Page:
Accessing Mental Health Support at College

Transitioning to college is a pivotal milestone for young adult students, and access to mental health support is crucial.

This is the second in a three-part series sponsored by Alkermes, Inc. exploring mental health support for adult college students and their communities.

Watch for part 3 of this series coming later this semester and refer back to part 1 for the complete series!

College is a season of new beginnings, with new environments, freedoms and possibilities. On top of expected college stressors, the pandemic has created a new environment with unexpected and unprecedented obstacles that may pose new challenges for students.1,2,3

In addition to this already stressful season, the college years may coincide with the onset of a mental health condition. In fact, according to a 2021 global report from the World Health Organization, 75% of lifetime mental health disorders begin prior to the age of 24, which is the time that many young adults are making the transition to college.4

Anxiety and depression are the most common mental health conditions experienced by college students receiving mental health services, according to the 2020 Annual Report of the Center for Collegiate Mental Health.5 In a separate online questionnaire of 2,031 U.S. students conducted in 2020, approximately 80% of 1,994 completed responses showed some level of depression, and 72% of 2,014 completed responses showed some level of anxiety. Common challenges identified by students as contributing to their mental health issues included the fear of the pandemic outbreak and risk of infection, changes in sleep patterns, trouble concentrating and pandemic-related barriers to maintaining social connections.1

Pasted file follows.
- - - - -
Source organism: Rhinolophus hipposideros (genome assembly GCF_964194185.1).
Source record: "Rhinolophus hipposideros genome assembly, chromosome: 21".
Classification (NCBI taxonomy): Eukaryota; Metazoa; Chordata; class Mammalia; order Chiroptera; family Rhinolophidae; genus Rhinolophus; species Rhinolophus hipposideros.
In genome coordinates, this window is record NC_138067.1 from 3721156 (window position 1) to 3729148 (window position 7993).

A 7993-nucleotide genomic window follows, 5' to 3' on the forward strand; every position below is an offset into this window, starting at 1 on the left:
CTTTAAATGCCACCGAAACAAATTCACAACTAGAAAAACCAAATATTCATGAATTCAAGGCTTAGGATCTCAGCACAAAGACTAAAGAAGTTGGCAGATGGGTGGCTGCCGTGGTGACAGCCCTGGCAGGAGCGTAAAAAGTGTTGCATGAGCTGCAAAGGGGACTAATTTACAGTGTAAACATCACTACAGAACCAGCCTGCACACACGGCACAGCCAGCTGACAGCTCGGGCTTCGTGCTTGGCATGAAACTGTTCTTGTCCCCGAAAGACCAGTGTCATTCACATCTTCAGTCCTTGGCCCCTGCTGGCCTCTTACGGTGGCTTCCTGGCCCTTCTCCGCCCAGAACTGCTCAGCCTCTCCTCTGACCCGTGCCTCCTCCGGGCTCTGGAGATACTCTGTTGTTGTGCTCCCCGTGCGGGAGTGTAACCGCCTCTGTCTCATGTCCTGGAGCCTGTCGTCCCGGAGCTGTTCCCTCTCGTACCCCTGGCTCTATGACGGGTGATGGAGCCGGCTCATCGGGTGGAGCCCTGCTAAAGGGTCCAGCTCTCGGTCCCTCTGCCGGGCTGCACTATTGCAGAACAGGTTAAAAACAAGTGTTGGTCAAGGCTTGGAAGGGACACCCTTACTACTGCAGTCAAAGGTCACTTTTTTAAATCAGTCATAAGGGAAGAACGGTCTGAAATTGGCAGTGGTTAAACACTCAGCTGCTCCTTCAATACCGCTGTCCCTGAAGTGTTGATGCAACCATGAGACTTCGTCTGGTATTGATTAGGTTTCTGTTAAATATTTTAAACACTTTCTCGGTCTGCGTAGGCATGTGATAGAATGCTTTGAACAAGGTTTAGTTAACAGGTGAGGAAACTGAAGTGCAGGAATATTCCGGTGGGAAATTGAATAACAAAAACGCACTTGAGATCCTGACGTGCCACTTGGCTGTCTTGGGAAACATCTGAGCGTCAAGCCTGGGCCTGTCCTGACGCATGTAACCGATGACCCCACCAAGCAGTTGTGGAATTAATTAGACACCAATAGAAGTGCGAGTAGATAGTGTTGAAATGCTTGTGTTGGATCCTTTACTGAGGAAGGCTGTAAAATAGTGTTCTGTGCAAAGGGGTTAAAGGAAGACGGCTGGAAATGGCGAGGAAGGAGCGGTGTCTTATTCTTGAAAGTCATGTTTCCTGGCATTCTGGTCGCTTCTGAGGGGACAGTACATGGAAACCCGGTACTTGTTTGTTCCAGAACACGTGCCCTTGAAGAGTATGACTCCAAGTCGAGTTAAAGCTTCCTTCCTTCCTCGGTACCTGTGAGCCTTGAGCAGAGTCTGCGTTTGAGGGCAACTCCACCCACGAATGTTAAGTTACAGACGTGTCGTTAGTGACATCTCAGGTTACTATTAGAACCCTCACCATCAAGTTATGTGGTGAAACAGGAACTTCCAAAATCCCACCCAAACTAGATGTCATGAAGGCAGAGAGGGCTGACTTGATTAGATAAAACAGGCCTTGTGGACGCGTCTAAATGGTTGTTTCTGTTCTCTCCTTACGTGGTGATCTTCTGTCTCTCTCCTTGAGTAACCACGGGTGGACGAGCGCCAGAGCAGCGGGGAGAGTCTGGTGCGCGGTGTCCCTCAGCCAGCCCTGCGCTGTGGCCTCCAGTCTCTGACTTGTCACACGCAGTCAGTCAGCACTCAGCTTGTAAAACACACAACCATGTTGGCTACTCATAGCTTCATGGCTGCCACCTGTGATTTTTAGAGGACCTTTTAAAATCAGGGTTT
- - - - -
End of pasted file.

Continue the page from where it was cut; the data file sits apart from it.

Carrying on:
The same stressful circumstances that result in anxiety can also place students at risk for serious mental illnesses, such as schizophrenia and bipolar disorder.1,6,7 And, unfortunately, only a small number of students with mental health conditions obtain treatment, which can make the journey to health and wellness even more challenging.4,6

Here are some simple mental health strategies to consider during the transition to college:

• Start talking. Maintain relationships and open lines of communication with loved ones. Connection is essential to health and well-being.8,9

• Create positive habits. From staying organized to prioritizing sleep, eating healthy food to staying physically active, positive habits support mental health. Remember: small changes may make a big difference.8

• Normalize the experience. Remind yourself that challenges are common, and transitions such as starting or returning to college are often difficult. Bumps in the road are easier to deal with when you accept them as normal parts of the process.6,9

• Access resources on campus. Consider beginning by accessing resources on campus: mental health resources available on campus may be able to help with everyday concerns and could be a good place to start if a student has concerns about developing a mental health problem9